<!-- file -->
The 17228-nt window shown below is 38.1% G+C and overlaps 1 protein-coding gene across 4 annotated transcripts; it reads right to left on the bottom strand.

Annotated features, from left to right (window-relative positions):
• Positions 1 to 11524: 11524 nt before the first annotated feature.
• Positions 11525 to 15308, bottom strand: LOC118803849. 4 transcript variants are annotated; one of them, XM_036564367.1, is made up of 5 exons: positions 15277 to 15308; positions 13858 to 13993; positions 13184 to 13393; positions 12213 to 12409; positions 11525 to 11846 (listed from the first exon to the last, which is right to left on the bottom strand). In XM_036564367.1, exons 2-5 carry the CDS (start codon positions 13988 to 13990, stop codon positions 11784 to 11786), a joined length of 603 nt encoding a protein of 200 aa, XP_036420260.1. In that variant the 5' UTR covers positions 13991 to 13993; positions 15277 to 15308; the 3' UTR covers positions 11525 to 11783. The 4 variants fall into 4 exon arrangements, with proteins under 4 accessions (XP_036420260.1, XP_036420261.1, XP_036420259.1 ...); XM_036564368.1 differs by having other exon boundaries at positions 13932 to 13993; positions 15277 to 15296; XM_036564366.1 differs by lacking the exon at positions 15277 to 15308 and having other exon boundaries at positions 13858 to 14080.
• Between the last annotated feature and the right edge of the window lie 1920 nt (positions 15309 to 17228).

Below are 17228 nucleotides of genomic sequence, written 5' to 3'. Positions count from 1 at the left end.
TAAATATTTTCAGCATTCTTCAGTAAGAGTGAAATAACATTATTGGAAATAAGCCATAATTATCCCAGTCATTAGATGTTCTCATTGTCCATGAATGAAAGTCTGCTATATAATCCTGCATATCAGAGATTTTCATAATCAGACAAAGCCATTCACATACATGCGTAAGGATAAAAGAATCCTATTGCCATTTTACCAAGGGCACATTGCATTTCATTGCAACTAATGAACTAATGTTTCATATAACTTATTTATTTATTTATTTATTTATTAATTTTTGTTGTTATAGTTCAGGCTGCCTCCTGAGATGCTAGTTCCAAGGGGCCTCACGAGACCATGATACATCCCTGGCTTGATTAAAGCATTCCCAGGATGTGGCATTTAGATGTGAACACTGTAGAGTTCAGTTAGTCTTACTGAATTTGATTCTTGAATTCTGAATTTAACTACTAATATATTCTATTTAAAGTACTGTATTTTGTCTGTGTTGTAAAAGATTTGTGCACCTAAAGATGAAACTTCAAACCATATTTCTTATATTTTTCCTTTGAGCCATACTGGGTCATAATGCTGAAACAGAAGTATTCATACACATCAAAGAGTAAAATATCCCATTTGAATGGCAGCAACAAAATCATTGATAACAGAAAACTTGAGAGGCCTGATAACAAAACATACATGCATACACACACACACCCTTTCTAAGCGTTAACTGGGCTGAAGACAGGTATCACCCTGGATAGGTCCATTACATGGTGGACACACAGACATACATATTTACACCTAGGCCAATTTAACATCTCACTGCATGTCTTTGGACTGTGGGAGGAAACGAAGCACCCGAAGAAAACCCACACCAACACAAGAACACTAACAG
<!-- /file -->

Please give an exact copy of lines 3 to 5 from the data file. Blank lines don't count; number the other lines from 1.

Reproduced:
• Positions 1 to 11524: 11524 nt before the first annotated feature.
• Positions 11525 to 15308, bottom strand: LOC118803849. 4 transcript variants are annotated; one of them, XM_036564367.1, is made up of 5 exons: positions 15277 to 15308; positions 13858 to 13993; positions 13184 to 13393; positions 12213 to 12409; positions 11525 to 11846 (listed from the first exon to the last, which is right to left on the bottom strand). In XM_036564367.1, exons 2-5 carry the CDS (start codon positions 13988 to 13990, stop codon positions 11784 to 11786), a joined length of 603 nt encoding a protein of 200 aa, XP_036420260.1. In that variant the 5' UTR covers positions 13991 to 13993; positions 15277 to 15308; the 3' UTR covers positions 11525 to 11783. The 4 variants fall into 4 exon arrangements, with proteins under 4 accessions (XP_036420260.1, XP_036420261.1, XP_036420259.1 ...); XM_036564368.1 differs by having other exon boundaries at positions 13932 to 13993; positions 15277 to 15296; XM_036564366.1 differs by lacking the exon at positions 15277 to 15308 and having other exon boundaries at positions 13858 to 14080.
• Between the last annotated feature and the right edge of the window lie 1920 nt (positions 15309 to 17228).